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The US is experiencing its worst drought in over 50 years. It highlights the glaring problems that plague the US water supply and will only get worse as the years draw on, and yet it has almost been completely ignored by politicians.
Gerald Galloway, a civil engineer, hydrology expert, and former president of the American Water Resources Association, said that for many years the nation has employed an ad hoc system for dealing with water issues. “The nation lacks a coherent approach to dealing with water. Everyone is just hoping it will get better. Hope is not a method.”
Water in the US lacks an overreaching authority which can look at the broad picture and deal with the mounting crisis. Instead it is governed by a mismatch of federal agencies, state, tribal, and private interests, and all with overlapping jurisdictions of authority and power, which generally result in constant debate, and little action.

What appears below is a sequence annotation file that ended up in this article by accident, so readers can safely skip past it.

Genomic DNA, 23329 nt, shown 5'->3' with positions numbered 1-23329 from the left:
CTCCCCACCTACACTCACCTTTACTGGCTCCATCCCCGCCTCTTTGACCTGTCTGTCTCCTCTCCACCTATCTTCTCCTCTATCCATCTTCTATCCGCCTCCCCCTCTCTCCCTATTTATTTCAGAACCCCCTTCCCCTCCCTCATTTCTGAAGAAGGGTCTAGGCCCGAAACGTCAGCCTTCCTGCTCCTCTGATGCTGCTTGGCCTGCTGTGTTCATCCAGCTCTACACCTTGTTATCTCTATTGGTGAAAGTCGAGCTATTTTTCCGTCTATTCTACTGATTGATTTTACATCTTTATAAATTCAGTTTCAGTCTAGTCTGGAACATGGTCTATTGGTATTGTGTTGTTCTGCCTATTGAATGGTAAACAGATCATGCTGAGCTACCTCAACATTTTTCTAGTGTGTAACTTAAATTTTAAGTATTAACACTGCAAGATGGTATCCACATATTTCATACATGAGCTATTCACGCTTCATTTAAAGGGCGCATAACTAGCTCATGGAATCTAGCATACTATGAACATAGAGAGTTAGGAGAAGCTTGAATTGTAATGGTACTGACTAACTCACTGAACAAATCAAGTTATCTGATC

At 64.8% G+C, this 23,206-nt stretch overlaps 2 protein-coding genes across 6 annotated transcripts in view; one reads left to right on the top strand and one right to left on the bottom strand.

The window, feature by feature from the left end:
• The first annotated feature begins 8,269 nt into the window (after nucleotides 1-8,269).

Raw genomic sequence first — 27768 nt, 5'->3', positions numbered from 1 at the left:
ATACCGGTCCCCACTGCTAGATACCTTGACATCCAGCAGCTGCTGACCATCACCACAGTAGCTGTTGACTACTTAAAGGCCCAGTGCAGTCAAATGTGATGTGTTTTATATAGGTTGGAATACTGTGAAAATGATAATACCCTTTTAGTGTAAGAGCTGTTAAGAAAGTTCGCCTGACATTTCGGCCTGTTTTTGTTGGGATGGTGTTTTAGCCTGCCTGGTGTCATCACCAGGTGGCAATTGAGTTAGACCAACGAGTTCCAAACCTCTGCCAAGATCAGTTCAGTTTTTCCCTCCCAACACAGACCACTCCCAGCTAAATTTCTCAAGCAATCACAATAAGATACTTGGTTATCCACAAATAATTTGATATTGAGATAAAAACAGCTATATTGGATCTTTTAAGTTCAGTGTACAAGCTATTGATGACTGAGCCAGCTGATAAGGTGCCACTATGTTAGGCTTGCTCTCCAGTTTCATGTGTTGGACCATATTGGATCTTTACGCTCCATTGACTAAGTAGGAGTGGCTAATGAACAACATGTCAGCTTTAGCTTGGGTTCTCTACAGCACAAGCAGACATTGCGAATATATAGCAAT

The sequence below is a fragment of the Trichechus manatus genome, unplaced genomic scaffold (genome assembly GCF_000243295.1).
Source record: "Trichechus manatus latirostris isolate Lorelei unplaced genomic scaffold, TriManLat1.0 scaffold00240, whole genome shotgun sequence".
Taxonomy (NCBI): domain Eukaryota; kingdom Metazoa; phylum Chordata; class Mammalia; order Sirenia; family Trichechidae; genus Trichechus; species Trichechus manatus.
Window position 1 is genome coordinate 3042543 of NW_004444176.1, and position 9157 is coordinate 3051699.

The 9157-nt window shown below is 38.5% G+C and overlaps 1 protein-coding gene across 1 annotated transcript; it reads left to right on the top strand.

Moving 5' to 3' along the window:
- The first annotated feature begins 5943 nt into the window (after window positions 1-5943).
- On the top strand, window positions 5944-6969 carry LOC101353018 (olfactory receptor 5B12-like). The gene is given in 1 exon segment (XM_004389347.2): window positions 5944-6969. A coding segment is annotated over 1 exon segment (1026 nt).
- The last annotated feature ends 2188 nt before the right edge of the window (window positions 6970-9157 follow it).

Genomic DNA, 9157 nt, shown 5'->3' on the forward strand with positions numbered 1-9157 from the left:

Galloway admitted that the problem is that “no one has a solution they are willing to sell. It's so sensitive. There are so many people on either side. Water is filled with interest groups.”
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One of the major sticking points that must be addressed is the volume of water used in energy production in the US. It is estimated that half of the fresh water in the entire nation is used in energy production, especially in hydraulic fracturing.
Wendy Wilson, the director of rivers, energy and climate for the River Network, has commented that “the conflicts between water supply and electricity generation are becoming more and more acute. We're seeing more and more flash points.”
By. Charles Kennedy of Oilprice.com
Charles is a writer for Oilprice.com